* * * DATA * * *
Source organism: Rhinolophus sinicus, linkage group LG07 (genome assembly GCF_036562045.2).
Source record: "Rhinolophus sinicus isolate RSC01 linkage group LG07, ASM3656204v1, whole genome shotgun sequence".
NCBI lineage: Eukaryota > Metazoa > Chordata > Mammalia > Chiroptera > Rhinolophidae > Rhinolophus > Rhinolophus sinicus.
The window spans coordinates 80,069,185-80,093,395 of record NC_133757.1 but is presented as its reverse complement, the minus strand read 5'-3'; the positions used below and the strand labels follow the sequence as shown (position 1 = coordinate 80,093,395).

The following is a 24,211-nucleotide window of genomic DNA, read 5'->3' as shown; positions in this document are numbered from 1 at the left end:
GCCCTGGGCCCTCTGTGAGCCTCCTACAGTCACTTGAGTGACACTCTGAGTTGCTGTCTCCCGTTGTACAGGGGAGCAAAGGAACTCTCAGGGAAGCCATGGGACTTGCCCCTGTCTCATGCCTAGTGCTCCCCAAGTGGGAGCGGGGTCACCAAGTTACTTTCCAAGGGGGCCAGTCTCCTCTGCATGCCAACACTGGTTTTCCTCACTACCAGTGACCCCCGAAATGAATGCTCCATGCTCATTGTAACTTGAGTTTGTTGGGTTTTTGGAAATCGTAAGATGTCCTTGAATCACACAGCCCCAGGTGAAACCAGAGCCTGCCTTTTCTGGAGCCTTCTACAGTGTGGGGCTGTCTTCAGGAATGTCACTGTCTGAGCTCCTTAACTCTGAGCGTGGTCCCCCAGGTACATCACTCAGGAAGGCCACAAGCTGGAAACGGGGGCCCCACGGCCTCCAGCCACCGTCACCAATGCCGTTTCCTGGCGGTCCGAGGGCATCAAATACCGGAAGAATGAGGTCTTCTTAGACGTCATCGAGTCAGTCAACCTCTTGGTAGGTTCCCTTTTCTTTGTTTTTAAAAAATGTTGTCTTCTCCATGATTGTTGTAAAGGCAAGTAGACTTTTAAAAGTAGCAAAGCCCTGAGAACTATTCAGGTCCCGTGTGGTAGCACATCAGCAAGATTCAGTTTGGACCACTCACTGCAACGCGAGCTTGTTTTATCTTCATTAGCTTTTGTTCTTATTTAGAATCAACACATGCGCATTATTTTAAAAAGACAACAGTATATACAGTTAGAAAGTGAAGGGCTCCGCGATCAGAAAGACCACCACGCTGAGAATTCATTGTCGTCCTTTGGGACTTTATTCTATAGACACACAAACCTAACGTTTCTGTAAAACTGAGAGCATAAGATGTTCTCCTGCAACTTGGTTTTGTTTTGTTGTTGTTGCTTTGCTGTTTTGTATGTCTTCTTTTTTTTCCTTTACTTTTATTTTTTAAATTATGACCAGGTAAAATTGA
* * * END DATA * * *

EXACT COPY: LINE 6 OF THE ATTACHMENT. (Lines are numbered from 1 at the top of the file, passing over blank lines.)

GCCCTGGGCCCTCTGTGAGCCTCCTACAGTCACTTGAGTGACACTCTGAGTTGCTGTCTCCCGTTGTACAGGGGAGCAAAGGAACTCTCAGGGAAGCCATGGGACTTGCCCCTGTCTCATGCCTAGTGCTCCCCAAGTGGGAGCGGGGTCACCAAGTTACTTTCCAAGGGGGCCAGTCTCCTCTGCATGCCAACACTGGTTTTCCTCACTACCAGTGACCCCCGAAATGAATGCTCCATGCTCATTGTAACTTGAGTTTGTTGGGTTTTTGGAAATCGTAAGATGTCCTTGAATCACACAGCCCCAGGTGAAACCAGAGCCTGCCTTTTCTGGAGCCTTCTACAGTGTGGGGCTGTCTTCAGGAATGTCACTGTCTGAGCTCCTTAACTCTGAGCGTGGTCCCCCAGGTACATCACTCAGGAAGGCCACAAGCTGGAAACGGGGGCCCCACGGCCTCCAGCCACCGTCACCAATGCCGTTTCCTGGCGGTCCGAGGGCATCAAATACCGGAAGAATGAGGTCTTCTTAGACGTCATCGAGTCAGTCAACCTCTTGGTAGGTTCCCTTTTCTTTGTTTTTAAAAAATGTTGTCTTCTCCATGATTGTTGTAAAGGCAAGTAGACTTTTAAAAGTAGCAAAGCCCTGAGAACTATTCAGGTCCCGTGTGGTAGCACATCAGCAAGATTCAGTTTGGACCACTCACTGCAACGCGAGCTTGTTTTATCTTCATTAGCTTTTGTTCTTATTTAGAATCAACACATGCGCATTATTTTAAAAAGACAACAGTATATACAGTTAGAAAGTGAAGGGCTCCGCGATCAGAAAGACCACCACGCTGAGAATTCATTGTCGTCCTTTGGGACTTTATTCTATAGACACACAAACCTAACGTTTCTGTAAAACTGAGAGCATAAGATGTTCTCCTGCAACTTGGTTTTGTTTTGTTGTTGTTGCTTTGCTGTTTTGTATGTCTTCTTTTTTTTCCTTTACTTTTATTTTTTAAATTATGACCAGGTAAAATTGA